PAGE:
Monday, December 17, 2018

Human Rights Books For Kids

Looking for gifts for children?  There are many age directed human rights books for kids.  Several websites are particularly helpful.

The Institute for Humane Education recommends several books for children, from kindergarten to fifth grade.  Among the recommended books are:

I Have the Right to Be a Child by Aurelia Fronty
2012. Grades K-3.
“I am a child with eyes, hands, a voice, a heart, and rights.” In simple text this book highlights some of the many rights represented in the United Nations Convention on the Rights of the Child, including the right to an education, to play, to clean air and water, and to be protected from harm. 

The Stamp Collector by Jennifer Lanthier
2012. Grades 3-6.
Two boys in an unnamed country grow up far from each other, but as adults, their passions and lives bring them together: one as a prisoner whose words bring hope to many, but which have also sent him to prison – and to his death; the other a prison guard who is moved to help the prisoner by ensuring that his words live on.

Four Feet, Two Sandals by Karen Lynn Williams and Khadra Mohammed
2007. Grades 1-5.
When relief workers bring donated clothing to the refugee camp in Peshawar, Lina discovers a sandal just her size. But another girl, Feroza, has claimed the other. Eventually the girls work out a way to share the sandals, each wearing the sandals on alternate days, and their friendship grows. When Lina’s family is finally sent to America, Feroza gives her one of the sandals to keep—to always remember their friendship.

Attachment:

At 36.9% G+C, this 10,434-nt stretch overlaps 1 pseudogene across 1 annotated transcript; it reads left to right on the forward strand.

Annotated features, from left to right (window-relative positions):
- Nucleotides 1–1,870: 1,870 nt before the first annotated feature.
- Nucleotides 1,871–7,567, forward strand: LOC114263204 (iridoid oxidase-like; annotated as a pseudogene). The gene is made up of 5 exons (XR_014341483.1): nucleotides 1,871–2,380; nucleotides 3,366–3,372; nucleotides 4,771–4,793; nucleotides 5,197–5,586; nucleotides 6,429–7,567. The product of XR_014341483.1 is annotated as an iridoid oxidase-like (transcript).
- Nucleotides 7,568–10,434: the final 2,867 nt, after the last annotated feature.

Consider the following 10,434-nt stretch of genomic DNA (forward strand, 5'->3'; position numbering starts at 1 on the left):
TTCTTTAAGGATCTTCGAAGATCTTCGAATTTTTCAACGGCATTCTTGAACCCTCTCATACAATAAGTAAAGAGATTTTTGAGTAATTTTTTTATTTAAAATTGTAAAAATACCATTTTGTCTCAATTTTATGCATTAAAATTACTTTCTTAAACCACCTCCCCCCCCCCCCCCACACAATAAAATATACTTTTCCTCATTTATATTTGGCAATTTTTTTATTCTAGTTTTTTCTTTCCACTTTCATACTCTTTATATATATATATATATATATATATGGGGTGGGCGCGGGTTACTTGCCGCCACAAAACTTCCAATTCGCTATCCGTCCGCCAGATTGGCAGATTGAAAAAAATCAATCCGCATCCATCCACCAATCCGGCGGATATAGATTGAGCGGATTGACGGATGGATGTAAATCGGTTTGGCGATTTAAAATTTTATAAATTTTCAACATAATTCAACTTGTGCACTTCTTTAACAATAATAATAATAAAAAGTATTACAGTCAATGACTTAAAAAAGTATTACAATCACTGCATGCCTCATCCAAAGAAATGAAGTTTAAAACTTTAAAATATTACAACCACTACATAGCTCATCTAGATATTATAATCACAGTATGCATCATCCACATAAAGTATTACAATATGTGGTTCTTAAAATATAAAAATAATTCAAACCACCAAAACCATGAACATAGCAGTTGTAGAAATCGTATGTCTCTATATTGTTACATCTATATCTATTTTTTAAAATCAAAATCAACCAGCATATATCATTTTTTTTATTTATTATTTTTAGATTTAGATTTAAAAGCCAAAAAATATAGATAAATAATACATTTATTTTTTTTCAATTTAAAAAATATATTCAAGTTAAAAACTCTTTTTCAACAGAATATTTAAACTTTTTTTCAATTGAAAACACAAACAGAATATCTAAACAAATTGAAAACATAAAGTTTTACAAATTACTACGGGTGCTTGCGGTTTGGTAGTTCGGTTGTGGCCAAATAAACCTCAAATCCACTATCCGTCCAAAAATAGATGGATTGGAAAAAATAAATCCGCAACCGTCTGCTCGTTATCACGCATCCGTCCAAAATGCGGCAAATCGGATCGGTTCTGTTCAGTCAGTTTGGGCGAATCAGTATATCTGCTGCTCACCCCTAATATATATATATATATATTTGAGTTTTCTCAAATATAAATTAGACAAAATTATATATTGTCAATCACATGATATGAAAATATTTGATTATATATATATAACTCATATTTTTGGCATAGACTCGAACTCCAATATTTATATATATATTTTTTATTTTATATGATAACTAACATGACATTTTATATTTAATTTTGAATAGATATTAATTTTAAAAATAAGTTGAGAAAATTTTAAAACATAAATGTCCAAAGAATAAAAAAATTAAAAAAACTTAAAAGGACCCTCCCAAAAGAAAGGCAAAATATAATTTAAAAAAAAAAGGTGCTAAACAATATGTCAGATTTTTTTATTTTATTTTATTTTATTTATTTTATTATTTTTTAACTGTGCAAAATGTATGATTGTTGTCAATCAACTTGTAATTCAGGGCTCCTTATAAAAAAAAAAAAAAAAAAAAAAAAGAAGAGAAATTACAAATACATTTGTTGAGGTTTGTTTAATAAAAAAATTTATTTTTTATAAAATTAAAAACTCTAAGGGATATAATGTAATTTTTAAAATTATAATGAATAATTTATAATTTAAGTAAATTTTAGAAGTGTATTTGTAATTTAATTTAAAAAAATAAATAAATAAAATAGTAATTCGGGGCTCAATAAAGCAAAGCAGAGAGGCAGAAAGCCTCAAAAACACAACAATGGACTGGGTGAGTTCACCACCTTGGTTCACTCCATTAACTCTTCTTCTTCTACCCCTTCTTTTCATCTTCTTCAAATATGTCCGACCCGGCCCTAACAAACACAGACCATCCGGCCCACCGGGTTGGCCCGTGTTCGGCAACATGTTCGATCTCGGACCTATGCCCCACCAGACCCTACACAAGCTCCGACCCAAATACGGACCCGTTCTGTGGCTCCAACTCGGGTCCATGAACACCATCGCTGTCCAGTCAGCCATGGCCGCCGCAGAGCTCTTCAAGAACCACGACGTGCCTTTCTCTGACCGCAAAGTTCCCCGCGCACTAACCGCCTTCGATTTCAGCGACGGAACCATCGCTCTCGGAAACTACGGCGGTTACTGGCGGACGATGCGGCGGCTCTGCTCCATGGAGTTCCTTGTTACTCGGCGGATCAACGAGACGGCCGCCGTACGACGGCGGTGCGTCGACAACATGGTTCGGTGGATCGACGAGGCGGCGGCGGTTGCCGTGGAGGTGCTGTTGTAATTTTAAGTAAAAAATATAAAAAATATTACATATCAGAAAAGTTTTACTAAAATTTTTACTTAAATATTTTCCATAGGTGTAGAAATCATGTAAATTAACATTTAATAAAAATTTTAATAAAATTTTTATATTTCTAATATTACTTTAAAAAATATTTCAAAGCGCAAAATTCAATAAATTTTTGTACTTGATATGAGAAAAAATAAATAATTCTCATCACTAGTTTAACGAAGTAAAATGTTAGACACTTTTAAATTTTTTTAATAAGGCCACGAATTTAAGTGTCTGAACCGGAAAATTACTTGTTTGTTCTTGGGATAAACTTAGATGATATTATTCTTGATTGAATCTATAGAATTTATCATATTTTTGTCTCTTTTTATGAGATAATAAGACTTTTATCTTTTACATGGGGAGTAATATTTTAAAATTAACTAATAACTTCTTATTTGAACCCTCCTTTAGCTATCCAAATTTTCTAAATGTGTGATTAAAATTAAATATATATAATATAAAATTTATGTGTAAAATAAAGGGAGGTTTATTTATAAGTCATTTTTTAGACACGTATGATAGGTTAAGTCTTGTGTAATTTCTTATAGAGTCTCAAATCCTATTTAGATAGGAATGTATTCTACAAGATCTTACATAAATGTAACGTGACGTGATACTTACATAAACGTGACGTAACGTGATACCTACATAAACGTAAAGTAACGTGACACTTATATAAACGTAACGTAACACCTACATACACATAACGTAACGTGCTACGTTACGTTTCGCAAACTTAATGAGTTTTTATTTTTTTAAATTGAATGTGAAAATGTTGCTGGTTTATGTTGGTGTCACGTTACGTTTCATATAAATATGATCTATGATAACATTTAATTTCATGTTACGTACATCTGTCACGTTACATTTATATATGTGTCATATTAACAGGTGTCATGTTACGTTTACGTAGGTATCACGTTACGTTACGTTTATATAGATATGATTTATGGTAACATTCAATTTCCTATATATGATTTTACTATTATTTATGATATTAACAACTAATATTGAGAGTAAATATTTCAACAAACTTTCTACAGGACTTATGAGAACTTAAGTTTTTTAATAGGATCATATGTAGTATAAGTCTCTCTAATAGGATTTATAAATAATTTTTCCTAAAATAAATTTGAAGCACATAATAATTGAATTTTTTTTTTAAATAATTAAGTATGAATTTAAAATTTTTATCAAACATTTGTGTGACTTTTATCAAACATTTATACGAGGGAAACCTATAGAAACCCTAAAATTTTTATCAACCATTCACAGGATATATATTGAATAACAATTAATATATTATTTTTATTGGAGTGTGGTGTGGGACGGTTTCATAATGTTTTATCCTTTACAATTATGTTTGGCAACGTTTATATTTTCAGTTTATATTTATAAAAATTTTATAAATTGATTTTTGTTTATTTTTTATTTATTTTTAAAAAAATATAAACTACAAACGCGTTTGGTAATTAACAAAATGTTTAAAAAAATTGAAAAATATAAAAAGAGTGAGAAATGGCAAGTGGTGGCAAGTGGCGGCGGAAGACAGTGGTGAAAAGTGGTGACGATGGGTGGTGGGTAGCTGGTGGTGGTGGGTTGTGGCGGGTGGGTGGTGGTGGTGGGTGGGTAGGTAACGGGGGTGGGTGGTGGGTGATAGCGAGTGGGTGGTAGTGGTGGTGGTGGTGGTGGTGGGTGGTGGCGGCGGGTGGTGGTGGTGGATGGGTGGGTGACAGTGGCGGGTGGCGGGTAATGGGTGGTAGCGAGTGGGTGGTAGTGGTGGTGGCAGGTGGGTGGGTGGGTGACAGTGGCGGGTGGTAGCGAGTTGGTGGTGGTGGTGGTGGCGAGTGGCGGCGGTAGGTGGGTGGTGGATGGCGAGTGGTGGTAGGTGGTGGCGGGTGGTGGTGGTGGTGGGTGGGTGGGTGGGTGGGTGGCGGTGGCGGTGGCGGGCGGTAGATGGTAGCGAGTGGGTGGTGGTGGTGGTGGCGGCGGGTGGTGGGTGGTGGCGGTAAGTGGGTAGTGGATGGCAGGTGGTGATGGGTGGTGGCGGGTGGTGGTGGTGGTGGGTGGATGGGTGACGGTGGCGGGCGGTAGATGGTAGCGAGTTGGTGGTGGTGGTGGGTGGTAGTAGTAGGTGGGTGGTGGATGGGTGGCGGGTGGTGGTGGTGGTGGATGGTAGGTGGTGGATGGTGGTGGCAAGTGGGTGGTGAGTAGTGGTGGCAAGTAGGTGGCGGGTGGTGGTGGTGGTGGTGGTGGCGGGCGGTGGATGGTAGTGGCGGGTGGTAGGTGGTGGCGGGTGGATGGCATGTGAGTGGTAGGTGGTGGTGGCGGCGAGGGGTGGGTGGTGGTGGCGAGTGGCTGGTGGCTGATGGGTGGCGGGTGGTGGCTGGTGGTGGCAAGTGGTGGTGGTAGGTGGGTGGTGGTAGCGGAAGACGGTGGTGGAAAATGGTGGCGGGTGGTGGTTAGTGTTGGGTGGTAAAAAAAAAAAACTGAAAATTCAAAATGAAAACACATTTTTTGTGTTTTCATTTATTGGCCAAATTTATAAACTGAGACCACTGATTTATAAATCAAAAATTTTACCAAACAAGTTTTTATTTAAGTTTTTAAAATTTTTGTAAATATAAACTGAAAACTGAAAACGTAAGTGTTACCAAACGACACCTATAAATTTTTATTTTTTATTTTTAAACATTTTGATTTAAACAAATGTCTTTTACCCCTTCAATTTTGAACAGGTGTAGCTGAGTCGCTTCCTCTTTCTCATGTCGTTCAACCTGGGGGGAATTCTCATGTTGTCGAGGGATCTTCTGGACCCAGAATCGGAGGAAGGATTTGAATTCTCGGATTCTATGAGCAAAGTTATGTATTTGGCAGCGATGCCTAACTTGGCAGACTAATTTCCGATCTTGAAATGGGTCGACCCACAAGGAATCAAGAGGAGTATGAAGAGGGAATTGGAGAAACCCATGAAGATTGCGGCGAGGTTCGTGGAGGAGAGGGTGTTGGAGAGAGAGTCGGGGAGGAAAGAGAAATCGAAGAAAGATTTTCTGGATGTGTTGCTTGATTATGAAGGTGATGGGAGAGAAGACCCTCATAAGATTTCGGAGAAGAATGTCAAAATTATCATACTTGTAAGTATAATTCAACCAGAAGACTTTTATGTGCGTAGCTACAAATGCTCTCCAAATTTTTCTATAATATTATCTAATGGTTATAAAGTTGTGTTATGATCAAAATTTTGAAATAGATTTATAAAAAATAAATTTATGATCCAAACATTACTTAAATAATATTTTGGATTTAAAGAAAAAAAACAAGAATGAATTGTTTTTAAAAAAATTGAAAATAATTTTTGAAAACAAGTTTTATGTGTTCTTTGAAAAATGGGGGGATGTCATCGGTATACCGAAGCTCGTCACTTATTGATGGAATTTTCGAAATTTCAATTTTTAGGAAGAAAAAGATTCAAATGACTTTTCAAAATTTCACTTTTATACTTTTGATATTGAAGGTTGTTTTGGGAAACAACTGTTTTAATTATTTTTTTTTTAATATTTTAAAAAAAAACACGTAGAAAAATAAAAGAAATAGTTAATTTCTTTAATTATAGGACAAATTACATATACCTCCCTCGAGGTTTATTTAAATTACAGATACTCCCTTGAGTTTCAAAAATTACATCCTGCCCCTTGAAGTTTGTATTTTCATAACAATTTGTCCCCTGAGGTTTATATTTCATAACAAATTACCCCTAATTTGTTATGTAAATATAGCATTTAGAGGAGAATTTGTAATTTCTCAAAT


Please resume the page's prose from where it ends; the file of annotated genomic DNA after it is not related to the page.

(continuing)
Then there is the children's version of the Declaration of Human Rights.  And the Barefoot Mommy suggests 15 books on social justice and human rights that will prompt discussions with children on human rights topics.  The ACLU has a wonderful list of human rights books for children and young adults. The books address a wide range of issues, including  challenging rigid gender norms, homophobia and migration.

And for adults looking for a review human rights literature for children, and how children learn human rights, read Jonathan Todres co-authored book Human Rights in Children's Literature: Imagination and The Narrative of Law.

Books and articles, Margaret Drew | Permalink


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